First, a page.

Hanna is the kind of action movie I enjoy, where you understand the visual language. You see a lot without explanation, and what you don’t quite see often tells more of the story. Modern audiences may call this revolutionary. Let’s go with “old school.”

In her first scene hunting a deer, Hanna (Saoirse Ronan) disappears instantly with a camera move. We always see stealthy killers disappearing in a cut, but it means a lot more to show it fluidly. Hanna’s been trained out in the snow by her father, Erik (Eric Bana). If the deer didn’t convince you, her fight with Erik shows you she’s got skills.

Marisa Wiegler (Cate Blanchett) is introduced dramatically, from behind during her daily routine. That pays off later when she brushes her teeth with less confidence. Wiegler provides a brief dossier, something genetic about Hanna and covert about Erik. She’s the bad guy.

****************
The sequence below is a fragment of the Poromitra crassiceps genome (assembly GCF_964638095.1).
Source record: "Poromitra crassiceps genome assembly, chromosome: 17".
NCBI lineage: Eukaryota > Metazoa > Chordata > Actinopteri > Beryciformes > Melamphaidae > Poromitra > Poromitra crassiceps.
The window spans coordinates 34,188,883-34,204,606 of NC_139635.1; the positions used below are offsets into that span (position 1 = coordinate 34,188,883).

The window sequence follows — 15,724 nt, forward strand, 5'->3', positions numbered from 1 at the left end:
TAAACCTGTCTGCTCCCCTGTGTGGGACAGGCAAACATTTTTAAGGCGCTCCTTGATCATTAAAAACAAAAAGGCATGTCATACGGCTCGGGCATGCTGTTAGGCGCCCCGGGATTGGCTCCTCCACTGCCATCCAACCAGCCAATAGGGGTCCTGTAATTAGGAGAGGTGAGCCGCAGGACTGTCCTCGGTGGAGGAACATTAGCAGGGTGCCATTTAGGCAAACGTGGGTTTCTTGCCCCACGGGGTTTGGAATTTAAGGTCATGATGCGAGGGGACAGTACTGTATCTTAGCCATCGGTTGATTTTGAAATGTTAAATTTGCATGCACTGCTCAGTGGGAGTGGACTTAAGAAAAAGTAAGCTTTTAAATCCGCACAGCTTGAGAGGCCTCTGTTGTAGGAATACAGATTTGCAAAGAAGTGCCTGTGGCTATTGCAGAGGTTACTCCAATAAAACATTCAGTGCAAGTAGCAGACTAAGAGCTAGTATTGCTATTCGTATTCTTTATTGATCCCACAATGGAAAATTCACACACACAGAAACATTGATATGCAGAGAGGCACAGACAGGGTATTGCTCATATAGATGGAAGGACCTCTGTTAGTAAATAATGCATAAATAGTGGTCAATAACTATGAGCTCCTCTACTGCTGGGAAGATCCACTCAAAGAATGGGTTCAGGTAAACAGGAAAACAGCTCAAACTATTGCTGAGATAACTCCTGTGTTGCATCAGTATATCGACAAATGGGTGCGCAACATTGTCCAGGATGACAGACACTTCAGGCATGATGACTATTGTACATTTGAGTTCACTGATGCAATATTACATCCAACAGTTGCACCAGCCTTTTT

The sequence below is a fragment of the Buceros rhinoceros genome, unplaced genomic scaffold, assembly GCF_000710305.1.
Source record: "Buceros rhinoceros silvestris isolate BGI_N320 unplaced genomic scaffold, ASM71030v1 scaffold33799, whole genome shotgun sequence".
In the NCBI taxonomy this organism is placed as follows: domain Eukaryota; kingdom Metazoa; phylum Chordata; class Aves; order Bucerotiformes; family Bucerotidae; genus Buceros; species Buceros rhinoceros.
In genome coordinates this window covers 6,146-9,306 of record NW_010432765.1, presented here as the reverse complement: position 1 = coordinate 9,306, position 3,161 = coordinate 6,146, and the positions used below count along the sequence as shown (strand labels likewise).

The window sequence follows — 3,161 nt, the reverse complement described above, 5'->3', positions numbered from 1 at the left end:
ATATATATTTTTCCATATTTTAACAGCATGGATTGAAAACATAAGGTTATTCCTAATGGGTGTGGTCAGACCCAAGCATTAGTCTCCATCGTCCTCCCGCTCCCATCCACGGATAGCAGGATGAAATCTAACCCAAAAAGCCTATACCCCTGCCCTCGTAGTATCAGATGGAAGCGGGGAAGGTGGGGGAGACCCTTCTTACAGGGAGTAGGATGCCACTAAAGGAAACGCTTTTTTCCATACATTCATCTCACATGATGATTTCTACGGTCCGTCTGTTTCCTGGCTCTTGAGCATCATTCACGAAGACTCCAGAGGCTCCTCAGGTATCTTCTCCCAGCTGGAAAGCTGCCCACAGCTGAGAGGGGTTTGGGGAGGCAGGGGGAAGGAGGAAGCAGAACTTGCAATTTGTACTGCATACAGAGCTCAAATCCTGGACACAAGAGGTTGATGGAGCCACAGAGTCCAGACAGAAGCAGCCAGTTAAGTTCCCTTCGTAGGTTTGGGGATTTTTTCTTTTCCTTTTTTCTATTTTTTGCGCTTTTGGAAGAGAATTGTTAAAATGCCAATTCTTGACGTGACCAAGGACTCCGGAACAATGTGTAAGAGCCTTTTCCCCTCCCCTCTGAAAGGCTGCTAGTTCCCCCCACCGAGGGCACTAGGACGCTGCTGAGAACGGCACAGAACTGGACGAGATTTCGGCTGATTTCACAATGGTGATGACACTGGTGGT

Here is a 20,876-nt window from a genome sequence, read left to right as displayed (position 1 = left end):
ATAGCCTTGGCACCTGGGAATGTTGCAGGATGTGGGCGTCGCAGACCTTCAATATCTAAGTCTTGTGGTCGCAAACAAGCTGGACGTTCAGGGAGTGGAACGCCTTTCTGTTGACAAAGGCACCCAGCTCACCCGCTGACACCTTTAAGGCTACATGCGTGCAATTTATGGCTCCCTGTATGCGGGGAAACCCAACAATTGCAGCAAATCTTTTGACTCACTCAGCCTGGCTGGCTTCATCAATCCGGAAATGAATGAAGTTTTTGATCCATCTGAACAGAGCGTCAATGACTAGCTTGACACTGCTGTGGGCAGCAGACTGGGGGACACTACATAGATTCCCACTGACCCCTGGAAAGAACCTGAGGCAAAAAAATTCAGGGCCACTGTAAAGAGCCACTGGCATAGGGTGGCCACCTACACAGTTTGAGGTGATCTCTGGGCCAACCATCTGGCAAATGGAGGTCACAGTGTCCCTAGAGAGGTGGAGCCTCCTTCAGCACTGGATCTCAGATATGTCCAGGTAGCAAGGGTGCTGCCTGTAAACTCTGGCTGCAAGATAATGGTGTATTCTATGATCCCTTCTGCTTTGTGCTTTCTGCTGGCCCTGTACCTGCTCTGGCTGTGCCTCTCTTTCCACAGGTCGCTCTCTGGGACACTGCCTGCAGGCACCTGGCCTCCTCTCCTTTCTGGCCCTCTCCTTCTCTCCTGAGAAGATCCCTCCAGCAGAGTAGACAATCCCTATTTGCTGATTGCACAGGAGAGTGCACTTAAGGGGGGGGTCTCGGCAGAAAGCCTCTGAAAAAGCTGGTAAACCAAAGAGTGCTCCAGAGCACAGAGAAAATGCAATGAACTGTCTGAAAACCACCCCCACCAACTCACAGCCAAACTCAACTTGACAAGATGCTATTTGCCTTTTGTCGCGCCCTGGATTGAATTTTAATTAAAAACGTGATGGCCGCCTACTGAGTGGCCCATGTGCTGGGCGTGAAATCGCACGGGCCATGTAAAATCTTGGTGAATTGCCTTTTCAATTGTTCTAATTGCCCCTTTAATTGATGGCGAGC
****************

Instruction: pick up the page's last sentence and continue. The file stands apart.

I’m being glib because I think it’s perfect that they don’t over explain too much. Eventually you learn exactly what’s special about Hanna but only when it dramatically pays off. As far as I’m concerned they could leave it vague. We just need to know there’s a basic relationship and antagonism. The story and the actors deliver the gravitas without explaining this is why they’re acting this way.

You completely understand the methodology of Hanna’s skills. When she escapes, you don’t exactly see all her moves but you know what she’s doing and how she’s leveraging her opponents. In a flashback for Wiegler, you hear a car crashing off camera, because what’s important is Wiegler’s action. A gunfight has all to do with Wiegler reaching her gun some distance ahead of her.

Hanna is not just an action thriller though. Hanna hooks up with a traveling family in an RV. Their daughter, Sophie (Jessica Barden), is such a spoiled brat it’s an adorable counterpoint. When her mom (Olivia Williams) asks Hanna how her mom, her blunt honesty is priceless.

This is all a very technical way of saying Hanna is awesome. The action is cool, the characters are memorable and it’s made in a clear, exciting way.